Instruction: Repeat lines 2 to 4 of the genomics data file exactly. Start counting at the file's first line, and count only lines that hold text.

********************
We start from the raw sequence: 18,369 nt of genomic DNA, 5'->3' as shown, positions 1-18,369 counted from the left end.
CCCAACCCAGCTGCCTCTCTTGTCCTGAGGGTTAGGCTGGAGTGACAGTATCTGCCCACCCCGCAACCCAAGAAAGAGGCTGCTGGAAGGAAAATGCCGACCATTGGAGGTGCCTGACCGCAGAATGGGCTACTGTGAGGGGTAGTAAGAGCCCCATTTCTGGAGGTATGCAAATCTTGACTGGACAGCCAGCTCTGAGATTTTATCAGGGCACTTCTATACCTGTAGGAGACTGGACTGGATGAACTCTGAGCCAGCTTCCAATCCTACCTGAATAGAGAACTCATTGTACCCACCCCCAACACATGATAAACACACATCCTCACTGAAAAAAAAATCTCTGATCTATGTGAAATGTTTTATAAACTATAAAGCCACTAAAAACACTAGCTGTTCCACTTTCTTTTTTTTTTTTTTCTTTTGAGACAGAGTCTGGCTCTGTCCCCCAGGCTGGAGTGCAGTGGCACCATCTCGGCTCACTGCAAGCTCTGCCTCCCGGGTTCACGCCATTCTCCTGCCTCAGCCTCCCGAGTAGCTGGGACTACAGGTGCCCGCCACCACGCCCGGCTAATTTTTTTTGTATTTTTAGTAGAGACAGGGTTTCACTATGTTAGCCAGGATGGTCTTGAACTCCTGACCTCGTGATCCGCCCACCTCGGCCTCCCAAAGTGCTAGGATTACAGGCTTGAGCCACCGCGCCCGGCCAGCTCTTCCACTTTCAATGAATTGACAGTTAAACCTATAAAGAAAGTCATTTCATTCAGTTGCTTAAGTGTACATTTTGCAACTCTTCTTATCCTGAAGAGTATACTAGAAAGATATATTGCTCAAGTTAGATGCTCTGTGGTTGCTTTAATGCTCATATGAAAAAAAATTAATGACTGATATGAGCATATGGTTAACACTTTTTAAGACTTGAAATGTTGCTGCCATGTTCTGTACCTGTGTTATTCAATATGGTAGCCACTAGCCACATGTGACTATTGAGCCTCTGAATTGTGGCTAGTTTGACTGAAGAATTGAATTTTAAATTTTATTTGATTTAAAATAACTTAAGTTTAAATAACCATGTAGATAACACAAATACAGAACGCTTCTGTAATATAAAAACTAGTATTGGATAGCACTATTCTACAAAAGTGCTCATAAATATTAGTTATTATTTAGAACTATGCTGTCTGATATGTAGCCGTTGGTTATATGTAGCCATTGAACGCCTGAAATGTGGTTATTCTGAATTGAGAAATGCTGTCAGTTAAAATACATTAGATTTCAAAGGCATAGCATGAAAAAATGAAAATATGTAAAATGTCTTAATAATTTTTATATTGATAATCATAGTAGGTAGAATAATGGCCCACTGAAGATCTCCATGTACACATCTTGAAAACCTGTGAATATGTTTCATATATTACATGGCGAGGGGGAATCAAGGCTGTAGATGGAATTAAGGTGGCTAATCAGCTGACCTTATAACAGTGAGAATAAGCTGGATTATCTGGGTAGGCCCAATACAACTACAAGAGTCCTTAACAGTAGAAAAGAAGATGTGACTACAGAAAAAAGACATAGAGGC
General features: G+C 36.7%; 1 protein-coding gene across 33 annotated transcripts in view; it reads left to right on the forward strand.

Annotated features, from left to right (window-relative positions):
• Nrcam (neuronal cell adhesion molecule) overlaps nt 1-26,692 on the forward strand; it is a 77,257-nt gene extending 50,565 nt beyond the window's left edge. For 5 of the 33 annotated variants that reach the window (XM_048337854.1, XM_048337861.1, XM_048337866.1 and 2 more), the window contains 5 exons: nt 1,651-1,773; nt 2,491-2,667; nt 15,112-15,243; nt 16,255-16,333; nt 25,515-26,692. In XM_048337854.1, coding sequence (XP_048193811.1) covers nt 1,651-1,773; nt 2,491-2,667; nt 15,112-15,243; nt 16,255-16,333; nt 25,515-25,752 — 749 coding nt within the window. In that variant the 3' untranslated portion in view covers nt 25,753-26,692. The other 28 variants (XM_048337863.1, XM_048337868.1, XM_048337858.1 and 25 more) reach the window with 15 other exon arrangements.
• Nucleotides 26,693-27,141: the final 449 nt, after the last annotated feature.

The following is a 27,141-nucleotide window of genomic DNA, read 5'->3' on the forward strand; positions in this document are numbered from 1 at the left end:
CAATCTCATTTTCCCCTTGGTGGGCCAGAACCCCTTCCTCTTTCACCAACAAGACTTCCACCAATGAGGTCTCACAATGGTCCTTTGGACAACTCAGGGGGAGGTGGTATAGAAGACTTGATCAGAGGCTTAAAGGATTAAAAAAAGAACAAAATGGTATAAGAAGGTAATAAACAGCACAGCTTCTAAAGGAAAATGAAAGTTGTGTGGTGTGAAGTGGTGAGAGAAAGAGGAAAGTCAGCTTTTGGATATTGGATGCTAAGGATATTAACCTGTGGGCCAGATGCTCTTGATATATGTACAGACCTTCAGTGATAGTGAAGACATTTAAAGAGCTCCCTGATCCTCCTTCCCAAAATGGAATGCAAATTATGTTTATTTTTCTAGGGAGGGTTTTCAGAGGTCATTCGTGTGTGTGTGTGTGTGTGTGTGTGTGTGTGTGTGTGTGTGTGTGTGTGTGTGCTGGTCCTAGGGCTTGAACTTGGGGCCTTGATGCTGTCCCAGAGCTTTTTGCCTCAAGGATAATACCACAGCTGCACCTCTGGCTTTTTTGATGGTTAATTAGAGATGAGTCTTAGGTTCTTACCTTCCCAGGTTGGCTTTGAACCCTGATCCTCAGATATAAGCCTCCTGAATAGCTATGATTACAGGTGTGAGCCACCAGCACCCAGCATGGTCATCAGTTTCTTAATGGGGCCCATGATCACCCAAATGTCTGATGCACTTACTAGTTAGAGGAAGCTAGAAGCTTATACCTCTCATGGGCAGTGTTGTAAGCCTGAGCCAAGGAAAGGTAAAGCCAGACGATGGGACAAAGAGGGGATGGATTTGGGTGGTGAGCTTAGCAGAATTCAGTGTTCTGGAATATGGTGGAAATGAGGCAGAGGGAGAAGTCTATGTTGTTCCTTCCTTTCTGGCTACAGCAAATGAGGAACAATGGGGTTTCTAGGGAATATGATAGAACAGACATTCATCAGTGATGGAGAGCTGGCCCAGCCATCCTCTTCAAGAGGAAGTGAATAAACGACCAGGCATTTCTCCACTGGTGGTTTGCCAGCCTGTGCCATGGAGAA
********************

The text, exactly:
CCCAACCCAGCTGCCTCTCTTGTCCTGAGGGTTAGGCTGGAGTGACAGTATCTGCCCACCCCGCAACCCAAGAAAGAGGCTGCTGGAAGGAAAATGCCGACCATTGGAGGTGCCTGACCGCAGAATGGGCTACTGTGAGGGGTAGTAAGAGCCCCATTTCTGGAGGTATGCAAATCTTGACTGGACAGCCAGCTCTGAGATTTTATCAGGGCACTTCTATACCTGTAGGAGACTGGACTGGATGAACTCTGAGCCAGCTTCCAATCCTACCTGAATAGAGAACTCATTGTACCCACCCCCAACACATGATAAACACACATCCTCACTGAAAAAAAAATCTCTGATCTATGTGAAATGTTTTATAAACTATAAAGCCACTAAAAACACTAGCTGTTCCACTTTCTTTTTTTTTTTTTTCTTTTGAGACAGAGTCTGGCTCTGTCCCCCAGGCTGGAGTGCAGTGGCACCATCTCGGCTCACTGCAAGCTCTGCCTCCCGGGTTCACGCCATTCTCCTGCCTCAGCCTCCCGAGTAGCTGGGACTACAGGTGCCCGCCACCACGCCCGGCTAATTTTTTTTGTATTTTTAGTAGAGACAGGGTTTCACTATGTTAGCCAGGATGGTCTTGAACTCCTGACCTCGTGATCCGCCCACCTCGGCCTCCCAAAGTGCTAGGATTACAGGCTTGAGCCACCGCGCCCGGCCAGCTCTTCCACTTTCAATGAATTGACAGTTAAACCTATAAAGAAAGTCATTTCATTCAGTTGCTTAAGTGTACATTTTGCAACTCTTCTTATCCTGAAGAGTATACTAGAAAGATATATTGCTCAAGTTAGATGCTCTGTGGTTGCTTTAATGCTCATATGAAAAAAAATTAATGACTGATATGAGCATATGGTTAACACTTTTTAAGACTTGAAATGTTGCTGCCATGTTCTGTACCTGTGTTATTCAATATGGTAGCCACTAGCCACATGTGACTATTGAGCCTCTGAATTGTGGCTAGTTTGACTGAAGAATTGAATTTTAAATTTTATTTGATTTAAAATAACTTAAGTTTAAATAACCATGTAGATAACACAAATACAGAACGCTTCTGTAATATAAAAACTAGTATTGGATAGCACTATTCTACAAAAGTGCTCATAAATATTAGTTATTATTTAGAACTATGCTGTCTGATATGTAGCCGTTGGTTATATGTAGCCATTGAACGCCTGAAATGTGGTTATTCTGAATTGAGAAATGCTGTCAGTTAAAATACATTAGATTTCAAAGGCATAGCATGAAAAAATGAAAATATGTAAAATGTCTTAATAATTTTTATATTGATAATCATAGTAGGTAGAATAATGGCCCACTGAAGATCTCCATGTACACATCTTGAAAACCTGTGAATATGTTTCATATATTACATGGCGAGGGGGAATCAAGGCTGTAGATGGAATTAAGGTGGCTAATCAGCTGACCTTATAACAGTGAGAATAAGCTGGATTATCTGGGTAGGCCCAATACAACTACAAGAGTCCTTAACAGTAGAAAAGAAGATGTGACTACAGAAAAAAGACATAGAGGC
General features: G+C 36.7%; 1 protein-coding gene across 33 annotated transcripts in view; it reads left to right on the forward strand.

Annotated features, from left to right (window-relative positions):